Tim Curry Didn't Know What He Was Getting Into When He Agreed To Legend

Ridley Scott's "Legend" might be the closest thing we've gotten to a "Legend of Zelda" movie so far. The film came out in 1985, just a year before Nintendo's beloved fantasy-adventure video game series was created. Even so, the parallels between the two are hard to miss. Tom Cruise stars in "Legend" as Jack, a hero who has long hair and wears a green tunic. There's also a princess in the movie ("Ferris Bueller's Day Off" star Mia Sara in her screen debut) who gets kidnapped by a tall, demonic figure bent on ruling their magical homeland. See what I mean?

A critical and box office failure upon its theatrical release, "Legend" has gone on to amass a cult following. Similar to "Blade Runner," this was partly the result of a director's cut being released on DVD in 2002, with over 20 minutes of added footage and the original score by Jerry Goldsmith restored. But more than its fantastic sets and creature designs (this is a Ridley Scott film, after all), there is one aspect that everyone seems to remember above all else in the movie. 

That would be Tim Curry as the Lord of Darkness, a devilish being who — along with David Bowie's goblin king Jareth in "Labyrinth" — is responsible for many a young fantasy fan's sexual awakening. Unlike Bowie, however, Curry had to don layers of makeup, prosthetics, and more to bring his sinister, seductive fantasy villain to life. What he didn't know was that he would end up spending as many as eight hours a day in the makeup chair during filming, with everything from his eyes to his teeth and his entire face covered.

Big horns and long legs

According to Monsters of Makeup, Curry has already signed on for "Legend" before the design for the Lord of Darkness had been finalized. Much to his concern, he found that with each new piece of concept art, more and more of his actual face was being covered over to play the character. His attempts to avoid wearing contact lenses didn't pan out, either. When all was said and done, the Lord of Darkness was devoid of any distinctly human features, from his "cat-like orbs" to his "faun-like ears" (as the outlet described them).

The process of applying Curry's makeup and costume took eight hours a day at first, although the film's artists shaved it down to a "mere" five-and-a-half hours after a while. Of course, it wasn't just his face they were altering. His hands were also fitted with devilish nails and skin, with three-foot-long fiberglass horns strapped to the top of his head. The horns were initially too heavy and had to be reduced so as to avoid straining Curry's back. In their final form, Scott found it "weird" and "disarming" how light they actually were.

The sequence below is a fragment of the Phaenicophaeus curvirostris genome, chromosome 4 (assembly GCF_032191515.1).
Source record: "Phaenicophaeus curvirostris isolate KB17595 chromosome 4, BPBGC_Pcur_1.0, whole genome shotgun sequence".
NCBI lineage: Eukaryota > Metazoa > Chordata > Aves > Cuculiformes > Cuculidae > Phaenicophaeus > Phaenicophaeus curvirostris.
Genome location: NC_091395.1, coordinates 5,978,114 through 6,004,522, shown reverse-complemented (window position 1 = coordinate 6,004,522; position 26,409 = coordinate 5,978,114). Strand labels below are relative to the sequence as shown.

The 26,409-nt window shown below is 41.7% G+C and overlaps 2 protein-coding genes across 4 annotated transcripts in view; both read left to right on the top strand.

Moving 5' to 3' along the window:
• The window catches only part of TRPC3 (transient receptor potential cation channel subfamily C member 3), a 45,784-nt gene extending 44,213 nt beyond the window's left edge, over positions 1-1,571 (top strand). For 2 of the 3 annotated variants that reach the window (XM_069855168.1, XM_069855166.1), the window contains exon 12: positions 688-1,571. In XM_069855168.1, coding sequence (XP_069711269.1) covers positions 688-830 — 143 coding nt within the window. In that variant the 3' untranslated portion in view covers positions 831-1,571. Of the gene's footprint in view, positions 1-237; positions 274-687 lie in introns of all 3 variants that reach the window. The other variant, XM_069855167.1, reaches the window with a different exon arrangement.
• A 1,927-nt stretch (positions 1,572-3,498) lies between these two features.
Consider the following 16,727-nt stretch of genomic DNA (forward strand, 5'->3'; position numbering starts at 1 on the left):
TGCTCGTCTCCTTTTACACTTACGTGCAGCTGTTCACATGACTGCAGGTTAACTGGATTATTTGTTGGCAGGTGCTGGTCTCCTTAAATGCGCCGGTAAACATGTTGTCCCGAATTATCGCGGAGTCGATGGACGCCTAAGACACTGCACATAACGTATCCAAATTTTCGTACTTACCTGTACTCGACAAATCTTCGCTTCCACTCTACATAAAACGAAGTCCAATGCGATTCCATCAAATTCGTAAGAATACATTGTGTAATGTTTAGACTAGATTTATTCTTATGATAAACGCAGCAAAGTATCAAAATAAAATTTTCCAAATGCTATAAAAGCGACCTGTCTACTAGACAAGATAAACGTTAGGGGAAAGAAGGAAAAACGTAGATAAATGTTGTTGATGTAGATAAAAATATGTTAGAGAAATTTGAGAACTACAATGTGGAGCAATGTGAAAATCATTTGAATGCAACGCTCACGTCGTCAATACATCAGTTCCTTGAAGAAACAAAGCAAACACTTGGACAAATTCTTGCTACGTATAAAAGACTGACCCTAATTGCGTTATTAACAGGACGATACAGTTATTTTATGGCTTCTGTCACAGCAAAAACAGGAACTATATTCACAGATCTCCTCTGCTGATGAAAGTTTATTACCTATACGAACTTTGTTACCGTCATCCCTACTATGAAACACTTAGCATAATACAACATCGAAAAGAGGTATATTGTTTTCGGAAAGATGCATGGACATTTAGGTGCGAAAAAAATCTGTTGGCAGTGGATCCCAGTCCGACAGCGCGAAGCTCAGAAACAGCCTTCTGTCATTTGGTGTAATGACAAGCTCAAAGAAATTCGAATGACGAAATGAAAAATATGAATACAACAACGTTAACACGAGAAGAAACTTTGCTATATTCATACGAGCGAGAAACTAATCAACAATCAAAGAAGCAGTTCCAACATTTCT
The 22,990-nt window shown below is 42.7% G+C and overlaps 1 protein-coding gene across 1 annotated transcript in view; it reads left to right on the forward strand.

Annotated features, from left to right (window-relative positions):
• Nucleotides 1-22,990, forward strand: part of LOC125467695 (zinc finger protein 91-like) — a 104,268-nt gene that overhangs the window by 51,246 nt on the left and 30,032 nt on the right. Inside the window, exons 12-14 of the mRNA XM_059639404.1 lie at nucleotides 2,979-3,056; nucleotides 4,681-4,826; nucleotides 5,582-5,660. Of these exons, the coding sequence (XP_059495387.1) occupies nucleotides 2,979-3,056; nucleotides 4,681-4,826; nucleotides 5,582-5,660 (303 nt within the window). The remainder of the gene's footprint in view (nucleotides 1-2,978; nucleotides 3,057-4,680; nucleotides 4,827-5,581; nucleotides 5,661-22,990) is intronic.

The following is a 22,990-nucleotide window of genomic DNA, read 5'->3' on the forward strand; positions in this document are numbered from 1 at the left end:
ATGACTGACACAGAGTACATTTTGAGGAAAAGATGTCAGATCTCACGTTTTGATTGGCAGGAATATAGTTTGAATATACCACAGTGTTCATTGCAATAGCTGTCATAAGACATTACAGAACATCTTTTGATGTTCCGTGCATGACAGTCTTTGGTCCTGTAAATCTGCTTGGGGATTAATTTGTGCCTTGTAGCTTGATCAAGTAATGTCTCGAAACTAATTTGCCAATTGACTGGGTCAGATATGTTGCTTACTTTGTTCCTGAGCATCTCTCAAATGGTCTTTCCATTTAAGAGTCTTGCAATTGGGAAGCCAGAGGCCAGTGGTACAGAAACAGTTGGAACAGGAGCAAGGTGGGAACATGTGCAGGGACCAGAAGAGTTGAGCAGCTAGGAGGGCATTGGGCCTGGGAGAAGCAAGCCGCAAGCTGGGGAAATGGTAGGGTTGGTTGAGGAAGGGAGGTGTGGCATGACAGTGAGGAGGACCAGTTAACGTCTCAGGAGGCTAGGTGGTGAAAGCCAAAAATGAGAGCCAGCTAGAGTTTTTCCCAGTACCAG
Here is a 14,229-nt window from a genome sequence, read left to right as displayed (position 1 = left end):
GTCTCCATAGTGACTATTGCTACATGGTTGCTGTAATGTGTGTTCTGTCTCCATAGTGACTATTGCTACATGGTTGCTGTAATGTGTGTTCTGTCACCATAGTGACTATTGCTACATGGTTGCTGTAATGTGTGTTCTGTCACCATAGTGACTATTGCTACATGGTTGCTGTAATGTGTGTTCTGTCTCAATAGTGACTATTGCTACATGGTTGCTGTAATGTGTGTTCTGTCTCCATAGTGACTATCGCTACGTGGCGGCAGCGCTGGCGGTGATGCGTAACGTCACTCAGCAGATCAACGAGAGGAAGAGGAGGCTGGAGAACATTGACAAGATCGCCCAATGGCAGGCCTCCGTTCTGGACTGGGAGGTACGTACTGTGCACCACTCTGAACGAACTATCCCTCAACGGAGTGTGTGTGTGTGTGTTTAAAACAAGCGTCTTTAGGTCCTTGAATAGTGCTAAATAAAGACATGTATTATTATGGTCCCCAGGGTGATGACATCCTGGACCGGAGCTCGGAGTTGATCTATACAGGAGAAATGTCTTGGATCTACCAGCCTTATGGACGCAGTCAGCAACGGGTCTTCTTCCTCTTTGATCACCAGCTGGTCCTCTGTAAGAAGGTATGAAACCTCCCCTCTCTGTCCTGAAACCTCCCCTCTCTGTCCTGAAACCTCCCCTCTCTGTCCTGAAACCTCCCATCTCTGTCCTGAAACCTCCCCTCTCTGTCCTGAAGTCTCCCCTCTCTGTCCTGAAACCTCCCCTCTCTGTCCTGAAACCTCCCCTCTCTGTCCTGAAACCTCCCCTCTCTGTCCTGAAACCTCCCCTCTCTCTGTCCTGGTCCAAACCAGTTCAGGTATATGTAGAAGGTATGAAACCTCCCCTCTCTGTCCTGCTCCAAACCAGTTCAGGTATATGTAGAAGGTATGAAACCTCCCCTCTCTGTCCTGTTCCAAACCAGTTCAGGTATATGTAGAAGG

Where Curry was his regular height playing the monstrous Pennywise the Dancing Clown in the "IT" mini-series, his role in "Legend" further saw the actor wear 18-inch stilts to create the Lord of Darkness' hoofed feet. Between his stilts, horns, and his own height, it's likely Curry stood over 10 feet tall while playing the character. That's almost two Tom Cruises stacked on each other's shoulders.

Does the man or the makeup make the monster?

Curry's "Legend" getup (which, on top of everything else, includes what seems to be dark lipstick and fake fangs) was just as difficult to remove as it was to put on. Every day, after filming was finished, Curry would have to sit in a bath for an hour just to remove all the adhesives that had been applied to him face and body. He couldn't remove the makeup by force, either, as he learned the hard way after losing patience one day and trying to rip the material off, tearing up his skin in the process. Scott spent a week shooting around Curry to "calm him down" after.

In his review of "Legend," Roger Ebert praised Curry, writing that he "makes an effective Darkness; I liked his style." But Ebert also felt the actor's makeup was a little too potent, arguing, "almost any actor could be lurking inside there (only Curry's sensuous lips give him away)." I would counter that it's Curry's luscious voice and line delivery that really makes the character come alive. All the prosthetics in the world can't compare to the alluring sound of Dr. Frank-N-Furter crooning, "My dream is of eternity with you."